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Why Go Fishing
A Thanks To All  Who Made The Time

By Dan Grulke

            I was fortunate growing up in that I had two caring parents, no worries about food, a comfortable house, and our Christmas tree was always packed with presents. But what I found most important of all was my parents, one uncle in particular, and friends whom had the time, patience, and understanding to take me and teach me fishing.

            I started fishing early at the age of five going to Butterfield Lake in New York with my Dad, Uncle Earl, and my brother on family vacations during Memorial weekend. My Dad and Uncle Earl would troll for pike in the mornings and leave my brother and me at the campground with the ladies. I was always at the point of tears when they didn’t take me and I would wait for our bluegill fishing trips in the afternoon—which seemed like an eternity. Mom would always drive us down to the dock to fish at the boat ramp while waiting for the men to come back to get us. When they arrived you couldn’t beat me in a race to get into that boat. We would spend the rest of the day with the men catching bluegills or until the worms were used-up. Afterwards Uncle Earl and Dad would show me how to fillet the bluegills so that Aunt Ellen and Mom could fry them up in a beer batter. I was hooked and the seed was planted.

            During my pre-teen and early teenage years my life seemed to turn to turmoil and uncertainty as with most teenagers. Puberty, moving to a new neighborhood, and going to High School seemed to be more than I could take. I may not have made it if those first fishing seeds hadn’t been planted. I could always look forward to Memorial Day at Butterfield Lake and now I could troll for Pike with the men. No matter how much of an arrogant, egotistical teenager I was, they still took me and loved me. It was at this time in my life that fishing took on a spiritual meaning; no matter how deep and daunting life became I found peace and relaxation fishing.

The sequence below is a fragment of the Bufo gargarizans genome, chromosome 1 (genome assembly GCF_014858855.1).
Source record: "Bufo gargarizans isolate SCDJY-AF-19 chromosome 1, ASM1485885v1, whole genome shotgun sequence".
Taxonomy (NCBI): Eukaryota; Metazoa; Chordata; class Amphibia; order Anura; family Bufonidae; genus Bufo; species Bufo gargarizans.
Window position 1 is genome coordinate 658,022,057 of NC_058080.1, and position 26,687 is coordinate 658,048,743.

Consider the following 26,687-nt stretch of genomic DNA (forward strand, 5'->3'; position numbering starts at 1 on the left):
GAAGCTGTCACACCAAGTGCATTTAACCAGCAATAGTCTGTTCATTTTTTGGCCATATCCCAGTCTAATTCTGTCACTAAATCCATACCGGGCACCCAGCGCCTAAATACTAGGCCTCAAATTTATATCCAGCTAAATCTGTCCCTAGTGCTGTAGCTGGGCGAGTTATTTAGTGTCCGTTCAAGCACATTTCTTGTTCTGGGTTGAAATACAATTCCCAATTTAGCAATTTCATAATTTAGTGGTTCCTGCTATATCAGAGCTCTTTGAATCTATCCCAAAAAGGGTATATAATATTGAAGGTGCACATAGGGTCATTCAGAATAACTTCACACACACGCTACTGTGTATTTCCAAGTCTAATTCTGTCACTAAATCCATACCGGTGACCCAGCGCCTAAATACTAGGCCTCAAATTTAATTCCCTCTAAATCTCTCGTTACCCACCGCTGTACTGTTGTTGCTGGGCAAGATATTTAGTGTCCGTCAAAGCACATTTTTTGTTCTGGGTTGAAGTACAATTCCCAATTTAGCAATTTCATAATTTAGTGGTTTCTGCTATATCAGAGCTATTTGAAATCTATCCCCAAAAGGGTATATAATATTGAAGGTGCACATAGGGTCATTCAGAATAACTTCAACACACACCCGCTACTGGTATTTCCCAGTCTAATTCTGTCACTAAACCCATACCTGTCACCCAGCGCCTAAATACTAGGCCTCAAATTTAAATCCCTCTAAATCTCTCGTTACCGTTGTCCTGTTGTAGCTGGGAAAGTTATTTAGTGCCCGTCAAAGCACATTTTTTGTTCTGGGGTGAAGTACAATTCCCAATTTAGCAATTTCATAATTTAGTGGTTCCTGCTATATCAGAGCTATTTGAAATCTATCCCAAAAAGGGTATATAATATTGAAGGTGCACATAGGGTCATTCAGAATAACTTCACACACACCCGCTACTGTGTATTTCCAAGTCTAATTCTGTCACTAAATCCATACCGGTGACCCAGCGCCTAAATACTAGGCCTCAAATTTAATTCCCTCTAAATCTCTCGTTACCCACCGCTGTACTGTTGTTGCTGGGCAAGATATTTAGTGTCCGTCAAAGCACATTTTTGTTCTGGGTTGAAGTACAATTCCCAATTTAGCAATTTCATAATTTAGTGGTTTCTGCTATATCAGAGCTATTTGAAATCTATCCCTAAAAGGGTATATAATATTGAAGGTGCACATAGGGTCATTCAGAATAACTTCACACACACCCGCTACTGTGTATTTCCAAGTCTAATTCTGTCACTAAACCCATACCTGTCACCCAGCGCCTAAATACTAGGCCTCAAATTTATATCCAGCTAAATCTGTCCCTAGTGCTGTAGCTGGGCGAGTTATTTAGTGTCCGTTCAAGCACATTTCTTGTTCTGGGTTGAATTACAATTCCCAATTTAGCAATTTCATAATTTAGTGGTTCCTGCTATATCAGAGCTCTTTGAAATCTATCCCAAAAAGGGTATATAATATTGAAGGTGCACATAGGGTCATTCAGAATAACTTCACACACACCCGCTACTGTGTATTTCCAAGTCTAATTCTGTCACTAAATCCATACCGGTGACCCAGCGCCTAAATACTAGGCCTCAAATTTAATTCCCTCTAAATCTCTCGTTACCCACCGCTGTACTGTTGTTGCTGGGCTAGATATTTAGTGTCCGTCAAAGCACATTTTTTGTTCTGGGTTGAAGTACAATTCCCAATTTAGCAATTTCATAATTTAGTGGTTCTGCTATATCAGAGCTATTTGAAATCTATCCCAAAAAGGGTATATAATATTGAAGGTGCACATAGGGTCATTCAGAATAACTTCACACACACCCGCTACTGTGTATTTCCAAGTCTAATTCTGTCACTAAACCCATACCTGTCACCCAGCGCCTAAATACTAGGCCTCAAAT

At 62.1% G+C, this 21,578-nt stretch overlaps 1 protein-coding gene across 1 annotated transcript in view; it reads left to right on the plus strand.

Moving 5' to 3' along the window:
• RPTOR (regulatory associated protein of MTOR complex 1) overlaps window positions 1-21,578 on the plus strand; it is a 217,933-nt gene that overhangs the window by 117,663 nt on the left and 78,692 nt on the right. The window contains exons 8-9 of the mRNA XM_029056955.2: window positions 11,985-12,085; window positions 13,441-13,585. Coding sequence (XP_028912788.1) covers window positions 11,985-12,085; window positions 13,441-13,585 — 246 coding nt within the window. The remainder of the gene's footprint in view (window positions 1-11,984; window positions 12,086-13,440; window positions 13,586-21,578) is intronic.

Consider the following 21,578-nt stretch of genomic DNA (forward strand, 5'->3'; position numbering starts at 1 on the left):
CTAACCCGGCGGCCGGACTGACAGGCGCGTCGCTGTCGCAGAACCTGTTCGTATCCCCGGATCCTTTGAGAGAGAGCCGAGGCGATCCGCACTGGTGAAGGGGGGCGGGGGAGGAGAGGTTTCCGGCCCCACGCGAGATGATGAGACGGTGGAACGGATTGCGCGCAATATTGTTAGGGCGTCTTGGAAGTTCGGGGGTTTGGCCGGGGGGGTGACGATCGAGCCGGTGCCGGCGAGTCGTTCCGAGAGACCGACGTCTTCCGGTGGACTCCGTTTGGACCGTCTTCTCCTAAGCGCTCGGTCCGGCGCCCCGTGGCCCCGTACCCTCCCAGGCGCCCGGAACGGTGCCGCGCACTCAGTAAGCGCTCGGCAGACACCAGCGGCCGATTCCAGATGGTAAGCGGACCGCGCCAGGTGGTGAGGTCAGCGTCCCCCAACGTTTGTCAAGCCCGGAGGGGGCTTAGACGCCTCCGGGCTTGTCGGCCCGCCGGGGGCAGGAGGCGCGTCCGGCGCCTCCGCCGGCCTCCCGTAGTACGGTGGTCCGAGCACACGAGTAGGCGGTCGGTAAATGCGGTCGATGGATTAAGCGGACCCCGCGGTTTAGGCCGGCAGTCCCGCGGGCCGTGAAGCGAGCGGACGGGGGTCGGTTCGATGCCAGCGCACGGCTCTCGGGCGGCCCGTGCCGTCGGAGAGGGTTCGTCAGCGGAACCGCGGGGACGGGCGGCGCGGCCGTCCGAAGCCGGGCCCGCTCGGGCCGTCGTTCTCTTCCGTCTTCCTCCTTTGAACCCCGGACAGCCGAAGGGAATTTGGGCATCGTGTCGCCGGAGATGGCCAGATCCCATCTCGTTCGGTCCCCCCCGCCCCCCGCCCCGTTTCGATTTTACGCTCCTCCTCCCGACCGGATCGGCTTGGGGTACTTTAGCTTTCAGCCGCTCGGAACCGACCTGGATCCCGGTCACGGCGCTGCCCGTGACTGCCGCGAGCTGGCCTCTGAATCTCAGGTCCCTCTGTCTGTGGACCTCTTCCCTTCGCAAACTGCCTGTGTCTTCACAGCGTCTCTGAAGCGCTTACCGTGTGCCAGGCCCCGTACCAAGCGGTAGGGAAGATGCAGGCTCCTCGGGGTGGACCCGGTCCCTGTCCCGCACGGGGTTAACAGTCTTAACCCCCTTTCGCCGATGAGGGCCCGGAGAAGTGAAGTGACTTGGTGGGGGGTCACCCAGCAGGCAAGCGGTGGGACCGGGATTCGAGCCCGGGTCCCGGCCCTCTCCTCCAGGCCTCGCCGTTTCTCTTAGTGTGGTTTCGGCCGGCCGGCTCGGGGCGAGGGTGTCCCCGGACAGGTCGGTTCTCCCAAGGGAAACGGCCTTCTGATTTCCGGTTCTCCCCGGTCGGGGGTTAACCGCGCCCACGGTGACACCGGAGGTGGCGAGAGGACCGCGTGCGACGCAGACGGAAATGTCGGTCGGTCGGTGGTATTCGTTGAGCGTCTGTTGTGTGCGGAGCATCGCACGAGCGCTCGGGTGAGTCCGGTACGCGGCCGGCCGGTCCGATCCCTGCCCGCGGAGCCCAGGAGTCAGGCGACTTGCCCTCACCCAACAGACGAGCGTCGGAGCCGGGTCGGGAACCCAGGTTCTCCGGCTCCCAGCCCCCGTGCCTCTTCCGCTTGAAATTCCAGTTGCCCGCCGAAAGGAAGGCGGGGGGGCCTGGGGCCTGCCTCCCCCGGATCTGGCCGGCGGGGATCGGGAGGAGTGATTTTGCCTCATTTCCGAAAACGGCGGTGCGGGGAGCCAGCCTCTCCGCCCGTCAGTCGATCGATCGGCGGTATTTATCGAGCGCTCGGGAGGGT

Later in my teenage years Dad would take us up to Quail High in Luray and this is when I got my first taste of smallmouth fishing. My first canoe trip was with Red Gambril and I learned the fine art of canoeing, shore lunches, and chasing smallmouth bass. On my first canoe trip I was skunked but by now the seed was planted and instead of getting discouraged--I got determined. For a teenager and throughout my life this would be an important lesson to understand. I began to practice the art of bass fishing on local ponds chasing largemouth and was quite successful.

   
The success led to the purchasing of more fishing gear and tackle. To some this may seem like a waste of money but that waste of money probably kept me away from more trouble than I was already getting into in life.
By the time I was able to drive, my mentors had already shown me how to canoe and fish for smallmouths and I spent numerous weekends camping in Luray pursuing smallmouth bass. I became very proficient in catching numbers of small bass and was very content doing so. I had become, thanks to my mentors, independent and humble fishermen. On one trip in particular, that would all change.

            For my High School graduation I went fishing with my good friend Dennis. Instead of beach week we drove down to Wise, Virginia to fish the South Fork of the Holsten River with his Uncle Norris. I will never forget the 6-pound plus smallmouth Uncle Norris caught one day. Something in me changed and the my focus of pursuing trophy fish was planted. No longer was I happy with 9’-12” smallmouth bass.

            The independence I learned from canoeing, camping, and fishing on my own was a lesson I needed to learn in order to go to college in Montana; and I learned it through fishing. No longer was I afraid to be on my own (though still supported by school loans, Pell grants, and parent subsidies) and live away from my parents. In Montana I spent numerous hours pursuing trophy trout in Montana waters with a good friend, Holden. Even with all that great trophy trout fishing my thoughts were still haunted by pike fishing and that 6-pound smallie.